Joan Pantzer, the former showgirl who created what would become the Odeon, has died

Joan Pantzer, who with her husband, Arty, took over the Towers Cafeteria in the fifties, making it a hangout and haven for local artists, died on March 16. She was 94 (born on July 17, 1929) and had retired to Southern Vermont many years ago. Arnie died in 2012.

The Towers Cafeteria would become the Odeon nearly three decades later, when the space was taken over in 1980 to Lynn Wagenknecht, who still owns the Odeon, and brothers Brian and Keith McNally. There’s a rich Tribeca heritage here from one restaurant to the other, and not just in the neon signage on Thomas Street. Joan and Arty started it all.

The young Joan Carter was a showgirl from Queens performing on the club circuit in the ’40s — New York, Vegas, Miami, Cuba — leaving her young son at home with her mother in Richmond Hill. It was at a club in Miami that she met Arthur Pantzer, known better as Arty; they married not long after in 1950.

“I was an Irish Catholic, divorced with a kid,” she told me when we met during covid — outside in Vermont, which did not phase her at all, even in her ballet flats. “He was a Jewish Park Avenue guy. You’d think it would ever work?”

The pair returned to New York and his family made it clear that her showgirl days were over. But there’s was no way, she said, she could just “sit home and do nothing.” At that point, Arty had never worked — he didn’t need to — but the family owned several buildings in Tribeca, including 145 West Broadway and the cafeteria in it, which Louis Panzer, Arty’s father, had opened in the 1930s. Towers was a union shop, but Arty’s parents agreed that when the cashier left, Joan could have the job. She and Arty then took what was a lunch spot for local workers and, as residents started to come to the neighborhood in the ’70s, turned it into a haven for local artists.

“I took the energy of a dancer and put it into the cafeteria,” Joan said. “It was a businessman’s spot and it was like I was on stage all the time. It was a lot of fun.”

As more and more artists became regulars, Joan had one wall of windows filled in so she could host small shows. She and Arty converted apartments out of the floors above the cafeteria, making them affordable for artists. She also bartered: food for art. The work of Susan Rothenberg, John Willenbecher and Rand Hardy covered the walls of the couple’s original apartment at 11 E. 86th St., then their retirement home in Winhall, VT, and finally her apartment in Manchester.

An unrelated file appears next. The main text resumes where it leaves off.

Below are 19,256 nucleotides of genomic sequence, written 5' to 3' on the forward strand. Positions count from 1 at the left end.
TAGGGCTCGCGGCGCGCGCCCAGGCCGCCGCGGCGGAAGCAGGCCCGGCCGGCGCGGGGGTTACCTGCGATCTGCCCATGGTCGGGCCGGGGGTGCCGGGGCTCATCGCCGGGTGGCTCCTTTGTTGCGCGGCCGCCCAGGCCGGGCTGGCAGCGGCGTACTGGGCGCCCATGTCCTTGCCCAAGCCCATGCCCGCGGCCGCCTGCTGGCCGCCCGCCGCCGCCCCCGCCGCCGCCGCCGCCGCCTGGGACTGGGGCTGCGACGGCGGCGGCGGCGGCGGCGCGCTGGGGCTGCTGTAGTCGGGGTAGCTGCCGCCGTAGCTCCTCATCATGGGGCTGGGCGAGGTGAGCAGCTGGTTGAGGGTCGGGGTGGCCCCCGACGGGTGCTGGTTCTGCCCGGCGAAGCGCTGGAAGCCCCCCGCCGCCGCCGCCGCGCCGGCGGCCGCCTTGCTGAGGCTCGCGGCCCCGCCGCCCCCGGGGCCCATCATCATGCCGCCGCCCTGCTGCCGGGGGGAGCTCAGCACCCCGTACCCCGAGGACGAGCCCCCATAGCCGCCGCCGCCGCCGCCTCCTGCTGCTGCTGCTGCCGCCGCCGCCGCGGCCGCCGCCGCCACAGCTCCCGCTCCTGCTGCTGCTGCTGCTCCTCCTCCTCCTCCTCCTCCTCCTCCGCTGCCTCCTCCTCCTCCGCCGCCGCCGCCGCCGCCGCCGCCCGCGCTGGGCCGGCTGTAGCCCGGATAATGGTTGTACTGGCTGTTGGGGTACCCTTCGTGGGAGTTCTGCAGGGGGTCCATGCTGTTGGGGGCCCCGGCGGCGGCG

She had dozens of tales, but when we met and she let me review her old photos (and I will tell you that at 91, she made no concessions to age), one particular snapshot reminded her of the time the sculptor Richard Serra, who lives on Duane Street, wiped the glasses and plates off a table in a fit of rage during argument with Arty. “That’s it,” Joan told him, “you’re barred for life!” But two weeks later, Philip Glass came by, pleading the case for Serra to return, as Serra stood across the street outside on the corner. “I said alright. But he better behave himself.”

The artist John Willenbecher, who still lives above the Odeon, was one of her first tenants in 1970. “She loved artists and encouraged them to live in the building,” John told me. “She was fun, easy-going and a cat lover (Mini, a black and white mouser, used to keep her company at the cash register). A few years ago Joan stopped coming to town from Vermont to visit but we kept in touch by telephone and email. She was sharp as a tack ’til the very end.”

The Pantzers sold the building when they sold the business, keeping just the smaller building next door. Her days of coming down to the city were past her four years ago — it was too much, she said, and while she liked reminiscing, she didn’t seem the type to get nostalgic. There was plenty of fun to be had in the here and now.

Joan said then it was not hard to let the Towers go. She and Arty spent the decades to follow skiing (Joan at one point was a top ski racer in the over-60 class) and travelling until his death in 2012 at the age of 86. Over those 62 years they had some real adventures, and left their mark here on the neighborhood along the way. “He was a great guy,” she said. “Much nicer than me. I was always the loud mouth. But we had a great time.”

Joan is survived by her son Dennis Pantzer (Madeline), grandchildren Caroline (Josh) Feldman, Michael (Alyssa) Pantzer and grandchildren Piper Feldman and Jack Pantzer.



  1. Wonderful piece. Thanks for this.

  2. Thank you for sharing Pam!

  3. What a nice piece. I never knew the history and have been dining there for 30 years..thank you!

  4. Love both photos of her, and her-story!

  5. Brings back memories….thank you; this is a nice tribute to her and Arty, and of course iconic Towers!

  6. Beautiful piece, yes. Thank you. Always loving Odeon cafeteria, now we understand the feeling, the vibes every time we go in. The art spirit & the spirit of a strong woman live there.

  7. Thank you for writing this Pam!
    Joan was my landlord for 17 years (my architecture is firm next to the Odeon). She had a comical way of expressing life’s struggles, a no nonsense woman with a very big heart. She often shared with me her words of wisdom and always gave me her support. She me feel like family. I will dearly miss Joan.